A note about elven names

Elves have a lot of names A LOT OF NAMES. Often these names are significant and/or portentous. They can have three kinds of “Anessi”, given names.

  • The first is the fathername (we dont have an actual word for fathername in quenya), given at birth.

  • The second, amilessë, is the “mother name” and is given later in life. Mothers were thought to have insight, often prophetic, into their childrens character, so mothernames had a great deal of significance.

  • Epessë, “afternames”, were names or titles of honor either granted to the elf or self chosen.

  • There is a fourth kind of name, the Kilmessë, which is chosen by an elf once they are “capable of lámatyáve” which is to say “fluent enough to take joy in individual sounds and words”. This name was a private name, though not secret, and using it without permission was considered presumptuous or an insult.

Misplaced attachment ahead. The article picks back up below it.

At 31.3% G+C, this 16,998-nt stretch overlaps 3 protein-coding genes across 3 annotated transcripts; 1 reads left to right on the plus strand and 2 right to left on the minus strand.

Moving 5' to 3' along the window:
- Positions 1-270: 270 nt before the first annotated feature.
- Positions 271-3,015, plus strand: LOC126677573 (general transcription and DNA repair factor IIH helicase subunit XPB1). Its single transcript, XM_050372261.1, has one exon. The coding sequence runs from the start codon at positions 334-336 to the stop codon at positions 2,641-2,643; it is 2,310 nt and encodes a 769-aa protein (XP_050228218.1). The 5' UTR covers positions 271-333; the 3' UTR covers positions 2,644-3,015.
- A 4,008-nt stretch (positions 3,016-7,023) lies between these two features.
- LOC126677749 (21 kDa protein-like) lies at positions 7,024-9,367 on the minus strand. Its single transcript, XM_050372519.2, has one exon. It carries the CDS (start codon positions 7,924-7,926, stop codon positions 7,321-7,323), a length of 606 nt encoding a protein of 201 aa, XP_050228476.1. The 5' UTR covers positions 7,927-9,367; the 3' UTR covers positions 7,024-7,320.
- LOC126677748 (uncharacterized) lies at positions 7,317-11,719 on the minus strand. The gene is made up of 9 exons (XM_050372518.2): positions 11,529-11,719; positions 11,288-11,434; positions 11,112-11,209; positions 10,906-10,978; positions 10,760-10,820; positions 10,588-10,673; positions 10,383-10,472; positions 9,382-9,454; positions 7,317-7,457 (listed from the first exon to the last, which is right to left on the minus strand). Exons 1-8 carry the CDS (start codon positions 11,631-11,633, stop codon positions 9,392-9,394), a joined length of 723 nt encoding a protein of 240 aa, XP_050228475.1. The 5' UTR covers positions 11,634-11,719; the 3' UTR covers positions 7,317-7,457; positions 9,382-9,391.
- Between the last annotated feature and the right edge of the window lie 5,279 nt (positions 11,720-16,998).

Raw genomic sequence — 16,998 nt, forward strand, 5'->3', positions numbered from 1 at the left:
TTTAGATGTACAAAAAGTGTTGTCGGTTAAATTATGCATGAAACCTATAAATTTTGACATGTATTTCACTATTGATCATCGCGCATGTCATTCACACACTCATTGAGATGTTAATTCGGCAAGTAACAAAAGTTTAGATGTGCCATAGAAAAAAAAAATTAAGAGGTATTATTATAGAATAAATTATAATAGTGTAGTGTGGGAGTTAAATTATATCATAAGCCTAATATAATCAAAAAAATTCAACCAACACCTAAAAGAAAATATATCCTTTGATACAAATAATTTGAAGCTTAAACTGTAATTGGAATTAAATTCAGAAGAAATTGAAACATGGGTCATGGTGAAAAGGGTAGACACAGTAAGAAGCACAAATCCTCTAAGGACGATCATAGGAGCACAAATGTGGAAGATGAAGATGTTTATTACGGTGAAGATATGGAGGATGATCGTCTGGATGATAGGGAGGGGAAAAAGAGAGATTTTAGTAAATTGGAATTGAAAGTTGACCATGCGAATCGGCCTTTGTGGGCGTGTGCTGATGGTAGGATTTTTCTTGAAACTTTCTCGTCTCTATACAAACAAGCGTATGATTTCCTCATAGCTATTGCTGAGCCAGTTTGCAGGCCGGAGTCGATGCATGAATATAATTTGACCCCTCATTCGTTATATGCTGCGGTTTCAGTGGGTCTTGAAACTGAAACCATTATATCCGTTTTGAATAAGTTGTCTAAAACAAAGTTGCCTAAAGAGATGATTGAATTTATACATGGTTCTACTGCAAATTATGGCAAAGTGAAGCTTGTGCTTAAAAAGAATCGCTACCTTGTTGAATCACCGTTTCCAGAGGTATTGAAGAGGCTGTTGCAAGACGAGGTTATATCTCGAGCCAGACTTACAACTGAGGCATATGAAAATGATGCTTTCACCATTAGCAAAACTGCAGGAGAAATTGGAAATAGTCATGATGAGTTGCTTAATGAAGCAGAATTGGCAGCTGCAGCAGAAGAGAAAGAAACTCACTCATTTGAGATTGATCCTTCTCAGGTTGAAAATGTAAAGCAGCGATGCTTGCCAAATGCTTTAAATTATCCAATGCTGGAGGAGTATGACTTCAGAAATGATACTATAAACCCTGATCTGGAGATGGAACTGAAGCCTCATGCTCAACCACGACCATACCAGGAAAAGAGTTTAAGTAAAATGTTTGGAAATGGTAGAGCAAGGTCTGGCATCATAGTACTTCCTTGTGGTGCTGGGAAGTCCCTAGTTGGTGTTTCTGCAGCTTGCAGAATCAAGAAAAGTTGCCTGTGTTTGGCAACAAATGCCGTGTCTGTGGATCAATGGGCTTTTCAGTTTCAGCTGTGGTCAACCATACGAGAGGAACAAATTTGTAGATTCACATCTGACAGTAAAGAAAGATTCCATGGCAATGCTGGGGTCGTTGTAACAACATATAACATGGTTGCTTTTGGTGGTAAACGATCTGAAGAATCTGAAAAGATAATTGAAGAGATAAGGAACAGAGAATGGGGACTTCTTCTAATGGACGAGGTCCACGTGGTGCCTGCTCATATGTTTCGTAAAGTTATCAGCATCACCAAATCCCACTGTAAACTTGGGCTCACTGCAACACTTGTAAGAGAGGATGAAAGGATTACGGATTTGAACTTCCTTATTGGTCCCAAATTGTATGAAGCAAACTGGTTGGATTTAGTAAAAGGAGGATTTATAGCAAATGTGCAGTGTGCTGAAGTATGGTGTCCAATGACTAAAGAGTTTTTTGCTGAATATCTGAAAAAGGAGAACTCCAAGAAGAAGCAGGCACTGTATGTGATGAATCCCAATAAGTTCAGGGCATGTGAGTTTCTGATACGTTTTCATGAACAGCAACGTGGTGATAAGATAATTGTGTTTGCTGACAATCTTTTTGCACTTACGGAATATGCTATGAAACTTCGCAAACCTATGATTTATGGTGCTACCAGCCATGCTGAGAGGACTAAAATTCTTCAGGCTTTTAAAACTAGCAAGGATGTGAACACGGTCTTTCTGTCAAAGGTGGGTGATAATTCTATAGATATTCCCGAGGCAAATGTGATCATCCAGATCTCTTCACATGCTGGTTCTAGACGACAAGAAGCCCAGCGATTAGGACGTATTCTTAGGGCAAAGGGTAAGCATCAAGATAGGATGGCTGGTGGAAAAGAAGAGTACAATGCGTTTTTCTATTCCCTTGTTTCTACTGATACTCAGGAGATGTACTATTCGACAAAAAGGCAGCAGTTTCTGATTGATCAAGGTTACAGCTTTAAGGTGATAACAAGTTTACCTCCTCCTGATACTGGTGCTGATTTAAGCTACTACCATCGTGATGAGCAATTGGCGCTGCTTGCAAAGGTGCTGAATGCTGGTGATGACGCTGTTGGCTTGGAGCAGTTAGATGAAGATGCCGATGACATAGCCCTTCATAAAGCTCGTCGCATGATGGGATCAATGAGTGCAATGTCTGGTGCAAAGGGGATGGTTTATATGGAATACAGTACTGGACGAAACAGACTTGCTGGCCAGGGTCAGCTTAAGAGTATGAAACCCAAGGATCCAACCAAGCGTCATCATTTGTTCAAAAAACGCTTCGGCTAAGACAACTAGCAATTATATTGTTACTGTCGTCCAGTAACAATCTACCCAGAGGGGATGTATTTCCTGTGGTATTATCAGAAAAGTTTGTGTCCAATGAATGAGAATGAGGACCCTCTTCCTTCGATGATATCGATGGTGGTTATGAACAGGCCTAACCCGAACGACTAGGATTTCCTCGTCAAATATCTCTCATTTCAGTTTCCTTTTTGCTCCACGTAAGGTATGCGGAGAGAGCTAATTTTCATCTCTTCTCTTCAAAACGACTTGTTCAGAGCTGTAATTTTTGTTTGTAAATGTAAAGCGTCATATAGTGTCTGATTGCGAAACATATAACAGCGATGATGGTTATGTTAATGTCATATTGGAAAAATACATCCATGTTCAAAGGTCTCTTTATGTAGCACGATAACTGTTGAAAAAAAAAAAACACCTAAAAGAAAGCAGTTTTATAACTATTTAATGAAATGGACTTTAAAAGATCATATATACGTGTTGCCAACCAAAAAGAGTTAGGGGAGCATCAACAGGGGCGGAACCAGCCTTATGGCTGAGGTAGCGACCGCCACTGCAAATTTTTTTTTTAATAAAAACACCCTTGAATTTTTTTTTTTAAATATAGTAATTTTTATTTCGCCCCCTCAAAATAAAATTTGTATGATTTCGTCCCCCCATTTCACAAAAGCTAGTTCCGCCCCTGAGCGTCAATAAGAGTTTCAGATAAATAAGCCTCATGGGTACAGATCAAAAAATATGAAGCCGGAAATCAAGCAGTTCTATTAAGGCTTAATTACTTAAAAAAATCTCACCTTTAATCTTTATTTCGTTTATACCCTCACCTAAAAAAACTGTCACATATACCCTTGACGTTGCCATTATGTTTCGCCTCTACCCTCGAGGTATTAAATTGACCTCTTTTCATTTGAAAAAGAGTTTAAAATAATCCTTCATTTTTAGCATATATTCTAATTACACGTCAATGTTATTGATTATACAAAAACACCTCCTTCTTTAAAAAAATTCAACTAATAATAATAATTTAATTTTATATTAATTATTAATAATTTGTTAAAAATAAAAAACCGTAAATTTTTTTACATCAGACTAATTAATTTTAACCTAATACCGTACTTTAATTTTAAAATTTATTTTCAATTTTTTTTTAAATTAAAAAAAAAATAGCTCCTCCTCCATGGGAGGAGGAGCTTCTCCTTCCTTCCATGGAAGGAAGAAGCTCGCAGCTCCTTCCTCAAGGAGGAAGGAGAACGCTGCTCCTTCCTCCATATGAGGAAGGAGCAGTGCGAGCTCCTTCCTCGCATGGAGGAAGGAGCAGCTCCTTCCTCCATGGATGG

Fun Fact about Valar Names

While Melkor’s names, as you will see below, are traditionally quenya and sindarin, he is actually the exception to the rule. The other Valar’s names, while often having both quenya and sindarin forms, are based on their names in YET ANOTHER language Tolkien invented, called Valarin. This language is BONKERS WEIRD. It barely counts as a “language” as Tolkien only really sketched out some words and a bit of structure but its cool to see.


Fëanor: sindarin rendering of his amilessë, Fëanáro, meaning “spirit of fire”.

Curufinwë: quenya, his fathername, meaning “skillful son of Finwë”


Melkor – quenya, lit. “mighty rising”, translated in the Silmarillion as “he who arises in Might”

Morgoth – sindarin for “dark foe”


While the translation of Sauron as a quenya word meaning “The Abhored” is pretty consistent, the origin for this word went through a number of iterations over time. the elfdict entry for the word has a great rundown.


pronunciation: gweyeth-ee-mear-deyen

sindarin for “the People of the Jewel-smiths”